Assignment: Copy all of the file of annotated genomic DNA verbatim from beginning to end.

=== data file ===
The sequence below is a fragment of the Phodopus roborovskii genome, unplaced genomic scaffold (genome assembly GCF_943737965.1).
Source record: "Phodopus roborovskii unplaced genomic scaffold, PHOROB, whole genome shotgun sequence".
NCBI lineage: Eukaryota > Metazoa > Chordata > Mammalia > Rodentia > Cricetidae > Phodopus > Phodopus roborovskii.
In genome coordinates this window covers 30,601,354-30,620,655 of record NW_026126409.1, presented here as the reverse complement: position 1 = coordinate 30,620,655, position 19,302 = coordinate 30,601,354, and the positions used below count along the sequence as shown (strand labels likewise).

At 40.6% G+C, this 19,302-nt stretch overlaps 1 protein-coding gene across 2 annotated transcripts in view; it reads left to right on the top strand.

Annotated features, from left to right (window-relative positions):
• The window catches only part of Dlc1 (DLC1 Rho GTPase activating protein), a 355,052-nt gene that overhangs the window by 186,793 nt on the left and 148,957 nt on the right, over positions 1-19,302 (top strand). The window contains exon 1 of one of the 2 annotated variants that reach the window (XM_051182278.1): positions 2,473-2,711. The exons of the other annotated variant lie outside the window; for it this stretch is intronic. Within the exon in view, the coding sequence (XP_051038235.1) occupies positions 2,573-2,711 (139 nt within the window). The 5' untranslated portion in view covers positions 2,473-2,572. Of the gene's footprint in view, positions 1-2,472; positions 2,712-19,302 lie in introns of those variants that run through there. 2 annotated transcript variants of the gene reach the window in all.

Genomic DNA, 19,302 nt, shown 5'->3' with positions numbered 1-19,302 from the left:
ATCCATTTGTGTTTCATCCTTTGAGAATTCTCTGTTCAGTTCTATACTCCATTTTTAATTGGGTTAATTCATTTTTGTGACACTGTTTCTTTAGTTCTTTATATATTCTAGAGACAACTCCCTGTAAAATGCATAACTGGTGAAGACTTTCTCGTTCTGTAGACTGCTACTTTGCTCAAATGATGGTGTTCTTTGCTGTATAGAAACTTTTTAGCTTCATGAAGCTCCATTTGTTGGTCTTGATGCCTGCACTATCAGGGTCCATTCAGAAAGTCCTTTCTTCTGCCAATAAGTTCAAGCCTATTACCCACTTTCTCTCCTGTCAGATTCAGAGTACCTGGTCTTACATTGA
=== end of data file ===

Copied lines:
The sequence below is a fragment of the Phodopus roborovskii genome, unplaced genomic scaffold (genome assembly GCF_943737965.1).
Source record: "Phodopus roborovskii unplaced genomic scaffold, PHOROB, whole genome shotgun sequence".
NCBI lineage: Eukaryota > Metazoa > Chordata > Mammalia > Rodentia > Cricetidae > Phodopus > Phodopus roborovskii.
In genome coordinates this window covers 30,601,354-30,620,655 of record NW_026126409.1, presented here as the reverse complement: position 1 = coordinate 30,620,655, position 19,302 = coordinate 30,601,354, and the positions used below count along the sequence as shown (strand labels likewise).

At 40.6% G+C, this 19,302-nt stretch overlaps 1 protein-coding gene across 2 annotated transcripts in view; it reads left to right on the top strand.

Annotated features, from left to right (window-relative positions):
• The window catches only part of Dlc1 (DLC1 Rho GTPase activating protein), a 355,052-nt gene that overhangs the window by 186,793 nt on the left and 148,957 nt on the right, over positions 1-19,302 (top strand). The window contains exon 1 of one of the 2 annotated variants that reach the window (XM_051182278.1): positions 2,473-2,711. The exons of the other annotated variant lie outside the window; for it this stretch is intronic. Within the exon in view, the coding sequence (XP_051038235.1) occupies positions 2,573-2,711 (139 nt within the window). The 5' untranslated portion in view covers positions 2,473-2,572. Of the gene's footprint in view, positions 1-2,472; positions 2,712-19,302 lie in introns of those variants that run through there. 2 annotated transcript variants of the gene reach the window in all.

Genomic DNA, 19,302 nt, shown 5'->3' with positions numbered 1-19,302 from the left:
ATCCATTTGTGTTTCATCCTTTGAGAATTCTCTGTTCAGTTCTATACTCCATTTTTAATTGGGTTAATTCATTTTTGTGACACTGTTTCTTTAGTTCTTTATATATTCTAGAGACAACTCCCTGTAAAATGCATAACTGGTGAAGACTTTCTCGTTCTGTAGACTGCTACTTTGCTCAAATGATGGTGTTCTTTGCTGTATAGAAACTTTTTAGCTTCATGAAGCTCCATTTGTTGGTCTTGATGCCTGCACTATCAGGGTCCATTCAGAAAGTCCTTTCTTCTGCCAATAAGTTCAAGCCTATTACCCACTTTCTCTCCTGTCAGATTCAGAGTACCTGGTCTTACATTGA